Not so long ago buying a hard drive was a straight-forward thing to do. You would find a few of the highest capacity drives you could afford, compare the speed of each drive and then order the fastest one.
Now, with the introduction of SSD (Solid State Drives), it’s a little more difficult when it comes to making your decision. Before you even start looking for a new drive, there is one fundamental question which you need to know the answer to: Which is best, SSD or HDD/Sata?
The answer, hands-down, is SSD, and here are the reasons why:
Traditional HDD access data in about 5,000 – 10,000 micro-seconds, while an SSD will access the same data in just 35 – 100 microseconds, almost 100 times faster. Having access speeds this much faster allows your programs to run more quickly, especially for programs like your operating system which need to access a large amount of data. Computer start-up times can be as little as a few seconds when using an SSD.
Video: SDD VS HDD Performance Test
Thanks to SSD having no moving parts, they are much more reliable than traditional HDD which wear down the more use they get. SSD failures are a rare occurrence, unlike HDD failures which are fairly common.
SSD uses a considerable amount less power than traditional HDD, notably because SSD don’t have to power any movement of the platters like they do with HDD. This means it will save costs on your electricity bill over time, and when used in laptops, means a longer battery life.
If you have a computer with traditional HDD, you have more than likely noticed the noise it makes when it’s in use, you can hear the drive spinning away – either during start-up, or while saving or retrieving data. This is not a problem with SSD, thanks to the fact that they have no moving parts, they are completely silent.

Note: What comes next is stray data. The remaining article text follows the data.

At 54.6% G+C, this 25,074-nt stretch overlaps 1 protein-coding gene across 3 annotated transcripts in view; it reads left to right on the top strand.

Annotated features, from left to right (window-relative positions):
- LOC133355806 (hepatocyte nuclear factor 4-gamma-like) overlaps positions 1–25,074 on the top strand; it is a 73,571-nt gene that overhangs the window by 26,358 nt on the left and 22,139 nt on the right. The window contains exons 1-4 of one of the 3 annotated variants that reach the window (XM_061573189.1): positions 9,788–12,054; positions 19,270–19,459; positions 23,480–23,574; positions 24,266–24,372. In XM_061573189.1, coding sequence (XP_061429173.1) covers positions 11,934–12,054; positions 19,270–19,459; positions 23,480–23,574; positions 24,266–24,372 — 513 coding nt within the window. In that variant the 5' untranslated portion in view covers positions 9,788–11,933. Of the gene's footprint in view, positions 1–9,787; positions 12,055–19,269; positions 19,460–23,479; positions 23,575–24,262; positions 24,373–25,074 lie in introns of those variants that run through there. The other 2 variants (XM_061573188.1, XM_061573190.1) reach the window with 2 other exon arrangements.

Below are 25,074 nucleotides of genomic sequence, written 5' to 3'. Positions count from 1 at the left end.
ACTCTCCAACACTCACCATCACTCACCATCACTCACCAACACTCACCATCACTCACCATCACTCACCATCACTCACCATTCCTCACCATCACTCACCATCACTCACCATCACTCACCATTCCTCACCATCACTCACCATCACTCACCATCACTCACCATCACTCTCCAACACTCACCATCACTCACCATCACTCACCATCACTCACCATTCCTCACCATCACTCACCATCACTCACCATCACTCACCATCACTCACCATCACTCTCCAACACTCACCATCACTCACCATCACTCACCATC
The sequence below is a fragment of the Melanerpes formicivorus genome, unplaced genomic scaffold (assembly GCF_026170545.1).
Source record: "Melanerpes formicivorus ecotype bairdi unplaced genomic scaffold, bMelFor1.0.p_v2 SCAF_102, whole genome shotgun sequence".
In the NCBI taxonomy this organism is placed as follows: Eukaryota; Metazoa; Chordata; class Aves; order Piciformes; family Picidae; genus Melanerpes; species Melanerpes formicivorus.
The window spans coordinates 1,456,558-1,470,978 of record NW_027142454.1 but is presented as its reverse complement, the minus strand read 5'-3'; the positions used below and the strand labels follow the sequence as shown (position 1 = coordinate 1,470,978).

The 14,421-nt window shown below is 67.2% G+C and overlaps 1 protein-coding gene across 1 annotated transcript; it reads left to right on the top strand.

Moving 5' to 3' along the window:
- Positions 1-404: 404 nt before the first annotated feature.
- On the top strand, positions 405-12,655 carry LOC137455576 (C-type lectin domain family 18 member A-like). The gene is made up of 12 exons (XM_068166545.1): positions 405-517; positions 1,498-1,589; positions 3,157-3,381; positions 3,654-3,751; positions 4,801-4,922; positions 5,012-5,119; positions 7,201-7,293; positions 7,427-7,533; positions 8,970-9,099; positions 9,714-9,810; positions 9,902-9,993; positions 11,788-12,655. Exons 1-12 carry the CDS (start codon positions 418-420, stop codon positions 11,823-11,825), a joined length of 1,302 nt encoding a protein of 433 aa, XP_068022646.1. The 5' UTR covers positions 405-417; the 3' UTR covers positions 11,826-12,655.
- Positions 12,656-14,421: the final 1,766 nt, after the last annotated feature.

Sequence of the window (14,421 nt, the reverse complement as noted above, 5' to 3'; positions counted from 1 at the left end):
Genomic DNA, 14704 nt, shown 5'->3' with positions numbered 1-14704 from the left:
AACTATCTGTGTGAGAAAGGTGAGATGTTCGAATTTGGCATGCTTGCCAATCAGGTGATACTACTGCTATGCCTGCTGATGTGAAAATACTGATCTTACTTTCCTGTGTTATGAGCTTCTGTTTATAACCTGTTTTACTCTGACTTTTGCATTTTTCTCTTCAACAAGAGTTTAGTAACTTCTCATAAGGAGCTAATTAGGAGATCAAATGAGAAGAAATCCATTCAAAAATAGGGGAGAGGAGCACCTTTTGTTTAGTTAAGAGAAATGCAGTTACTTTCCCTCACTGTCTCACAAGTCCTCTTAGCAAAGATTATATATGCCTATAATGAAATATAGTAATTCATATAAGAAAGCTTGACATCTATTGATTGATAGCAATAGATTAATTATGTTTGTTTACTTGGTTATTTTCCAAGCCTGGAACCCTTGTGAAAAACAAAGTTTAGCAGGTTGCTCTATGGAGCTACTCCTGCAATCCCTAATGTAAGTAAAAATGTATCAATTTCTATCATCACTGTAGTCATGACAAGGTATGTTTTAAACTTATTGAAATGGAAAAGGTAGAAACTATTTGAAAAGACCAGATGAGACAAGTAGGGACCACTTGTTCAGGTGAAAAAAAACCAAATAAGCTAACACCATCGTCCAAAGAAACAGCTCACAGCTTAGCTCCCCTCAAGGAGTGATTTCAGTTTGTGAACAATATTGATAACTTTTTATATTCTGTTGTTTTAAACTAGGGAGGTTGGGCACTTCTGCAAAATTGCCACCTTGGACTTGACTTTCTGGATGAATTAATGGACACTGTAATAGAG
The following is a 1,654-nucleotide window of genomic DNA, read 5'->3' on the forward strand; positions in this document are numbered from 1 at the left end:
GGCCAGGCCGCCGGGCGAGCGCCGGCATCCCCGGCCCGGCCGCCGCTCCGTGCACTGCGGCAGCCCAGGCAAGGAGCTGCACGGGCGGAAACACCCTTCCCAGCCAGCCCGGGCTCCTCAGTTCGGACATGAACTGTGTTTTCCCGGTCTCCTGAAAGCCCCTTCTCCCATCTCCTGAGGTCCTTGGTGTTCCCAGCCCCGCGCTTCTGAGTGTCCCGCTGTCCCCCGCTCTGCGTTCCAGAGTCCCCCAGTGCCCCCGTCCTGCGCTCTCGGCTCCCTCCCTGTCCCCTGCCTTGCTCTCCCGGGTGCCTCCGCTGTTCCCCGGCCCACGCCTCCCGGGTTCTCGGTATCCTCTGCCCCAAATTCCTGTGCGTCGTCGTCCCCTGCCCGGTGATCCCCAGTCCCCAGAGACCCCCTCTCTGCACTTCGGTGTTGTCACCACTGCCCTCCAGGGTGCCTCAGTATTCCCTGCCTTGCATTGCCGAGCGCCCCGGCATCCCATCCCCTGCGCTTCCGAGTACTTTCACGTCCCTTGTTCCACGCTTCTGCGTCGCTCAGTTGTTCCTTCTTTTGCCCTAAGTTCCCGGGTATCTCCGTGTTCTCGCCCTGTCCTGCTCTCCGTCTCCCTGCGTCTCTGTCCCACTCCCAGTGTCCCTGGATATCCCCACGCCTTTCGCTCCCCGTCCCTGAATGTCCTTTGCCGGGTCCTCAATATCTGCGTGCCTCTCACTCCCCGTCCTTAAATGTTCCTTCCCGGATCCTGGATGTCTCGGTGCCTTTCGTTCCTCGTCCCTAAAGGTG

Although the size of a drive won’t make much of a difference to most users, it can play a big part in the decision for power-users. SSD are available in 2.5”, 1.8”, and 1.0”, while HDD are usually 3.5” for desktops, and 2.5” for laptops.
SSD generates a lot less heat than HDD because it doesn’t have any moving parts, this helps to increase its lifespan, its reliability, and keep the temperature inside your computer lower.
Again, magnetism won’t be a problem for most people, but it’s worth noting that an SSD is not affected by magnetism at all. HDD on the other hand relies on magnetism to write information to the drive, so your information could be erased from a HDD if it comes in contact with strong magnets.
Solid State Drives are much more expensive per GB than a traditional Hard Disk Drive, which is why you can often find computer systems making use of a Solid State Drive to install the Operating System and any software, and then using a traditional Hard Disk Drive for file storage.
Hard Disk Drives can easily be found in sizes up to 4TB, while Solid State Drives are more common in sizes of 512GB or less. You can find Solid State Drives in larger sizes, but they are often beyond the budget of most shoppers.
As you can see, the benefits clearly outweigh the disadvantages of a SSD, and for most people, SSD is the obvious choice. Some users who require large amounts of storage space would find it more cost effective to combine SSD and HDD, using the SSD to install your operating system and software, and using the HDD to store your data. But, if you don’t need Terabytes of storage space, standalone SSD is definitely the way to go.